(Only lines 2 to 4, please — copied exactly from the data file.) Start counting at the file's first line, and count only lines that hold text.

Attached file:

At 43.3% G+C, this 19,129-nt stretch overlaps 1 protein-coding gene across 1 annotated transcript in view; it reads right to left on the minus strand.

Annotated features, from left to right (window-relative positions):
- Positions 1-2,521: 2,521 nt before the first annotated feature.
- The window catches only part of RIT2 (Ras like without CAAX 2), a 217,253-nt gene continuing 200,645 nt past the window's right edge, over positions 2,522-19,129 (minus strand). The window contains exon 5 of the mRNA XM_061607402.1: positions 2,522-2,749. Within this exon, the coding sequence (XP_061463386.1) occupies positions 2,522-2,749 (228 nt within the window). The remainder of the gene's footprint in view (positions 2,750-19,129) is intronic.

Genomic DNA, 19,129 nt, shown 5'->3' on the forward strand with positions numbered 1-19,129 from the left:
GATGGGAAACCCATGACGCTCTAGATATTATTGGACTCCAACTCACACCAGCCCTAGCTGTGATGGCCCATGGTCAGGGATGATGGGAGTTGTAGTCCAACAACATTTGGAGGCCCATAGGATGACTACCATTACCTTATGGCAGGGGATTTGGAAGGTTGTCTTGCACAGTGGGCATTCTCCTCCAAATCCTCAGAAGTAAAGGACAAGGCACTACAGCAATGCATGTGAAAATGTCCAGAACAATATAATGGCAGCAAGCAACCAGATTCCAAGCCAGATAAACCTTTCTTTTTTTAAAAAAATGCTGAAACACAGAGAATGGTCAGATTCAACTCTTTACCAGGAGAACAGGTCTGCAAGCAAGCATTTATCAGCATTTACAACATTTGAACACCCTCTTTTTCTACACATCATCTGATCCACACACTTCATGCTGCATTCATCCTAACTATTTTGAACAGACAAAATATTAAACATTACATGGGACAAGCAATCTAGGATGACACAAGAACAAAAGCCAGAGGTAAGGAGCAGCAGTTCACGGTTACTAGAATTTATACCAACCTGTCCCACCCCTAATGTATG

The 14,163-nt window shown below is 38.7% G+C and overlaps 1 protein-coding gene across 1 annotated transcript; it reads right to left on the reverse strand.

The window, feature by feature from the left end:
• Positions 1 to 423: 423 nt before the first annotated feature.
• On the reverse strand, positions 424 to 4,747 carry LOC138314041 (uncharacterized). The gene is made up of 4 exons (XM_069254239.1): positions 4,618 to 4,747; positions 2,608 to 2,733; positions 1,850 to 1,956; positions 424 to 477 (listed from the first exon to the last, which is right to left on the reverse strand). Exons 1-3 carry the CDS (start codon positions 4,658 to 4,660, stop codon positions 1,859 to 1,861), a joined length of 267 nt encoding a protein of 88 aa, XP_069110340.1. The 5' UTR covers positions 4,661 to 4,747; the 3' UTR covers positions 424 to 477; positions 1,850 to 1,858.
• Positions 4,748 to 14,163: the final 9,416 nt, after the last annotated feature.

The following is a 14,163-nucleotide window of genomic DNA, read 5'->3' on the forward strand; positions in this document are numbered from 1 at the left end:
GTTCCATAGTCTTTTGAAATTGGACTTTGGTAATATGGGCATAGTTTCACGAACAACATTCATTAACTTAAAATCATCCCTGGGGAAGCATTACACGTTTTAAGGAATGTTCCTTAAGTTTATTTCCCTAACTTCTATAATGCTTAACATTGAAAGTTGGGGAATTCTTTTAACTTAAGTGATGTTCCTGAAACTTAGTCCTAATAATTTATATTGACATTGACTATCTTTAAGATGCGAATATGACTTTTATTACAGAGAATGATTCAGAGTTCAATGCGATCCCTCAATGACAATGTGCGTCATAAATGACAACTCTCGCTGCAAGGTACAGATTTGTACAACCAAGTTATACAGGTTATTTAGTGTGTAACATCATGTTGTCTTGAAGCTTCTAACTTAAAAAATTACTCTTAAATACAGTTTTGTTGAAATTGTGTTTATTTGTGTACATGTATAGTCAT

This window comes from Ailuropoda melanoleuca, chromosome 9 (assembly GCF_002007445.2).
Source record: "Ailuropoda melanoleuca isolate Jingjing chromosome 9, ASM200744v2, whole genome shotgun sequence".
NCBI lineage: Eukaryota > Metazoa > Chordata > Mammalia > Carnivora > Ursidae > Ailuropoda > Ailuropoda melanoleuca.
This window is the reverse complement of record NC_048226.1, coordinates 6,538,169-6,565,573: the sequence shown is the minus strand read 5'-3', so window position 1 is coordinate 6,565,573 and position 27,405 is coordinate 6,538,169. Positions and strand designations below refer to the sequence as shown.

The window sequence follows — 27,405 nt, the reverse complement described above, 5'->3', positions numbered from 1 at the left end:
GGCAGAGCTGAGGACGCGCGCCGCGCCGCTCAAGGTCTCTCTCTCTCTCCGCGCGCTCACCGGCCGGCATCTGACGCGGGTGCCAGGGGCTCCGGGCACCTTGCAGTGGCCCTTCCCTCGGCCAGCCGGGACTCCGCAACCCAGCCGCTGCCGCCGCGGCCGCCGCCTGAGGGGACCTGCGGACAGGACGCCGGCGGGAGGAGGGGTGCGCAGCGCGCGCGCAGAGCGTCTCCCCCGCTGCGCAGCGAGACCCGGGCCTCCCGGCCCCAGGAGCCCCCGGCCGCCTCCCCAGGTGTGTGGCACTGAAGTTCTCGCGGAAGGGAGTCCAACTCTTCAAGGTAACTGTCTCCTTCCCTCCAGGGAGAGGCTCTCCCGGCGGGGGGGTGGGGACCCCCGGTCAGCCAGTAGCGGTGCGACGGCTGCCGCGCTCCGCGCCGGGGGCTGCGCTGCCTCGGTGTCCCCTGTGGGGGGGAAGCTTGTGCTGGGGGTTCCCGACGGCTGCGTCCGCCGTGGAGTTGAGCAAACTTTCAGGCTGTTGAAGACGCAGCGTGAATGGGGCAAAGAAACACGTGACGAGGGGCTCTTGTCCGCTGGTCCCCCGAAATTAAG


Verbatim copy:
Annotated features, from left to right (window-relative positions):
- Positions 1-2,521: 2,521 nt before the first annotated feature.
- The window catches only part of RIT2 (Ras like without CAAX 2), a 217,253-nt gene continuing 200,645 nt past the window's right edge, over positions 2,522-19,129 (minus strand). The window contains exon 5 of the mRNA XM_061607402.1: positions 2,522-2,749. Within this exon, the coding sequence (XP_061463386.1) occupies positions 2,522-2,749 (228 nt within the window). The remainder of the gene's footprint in view (positions 2,750-19,129) is intronic.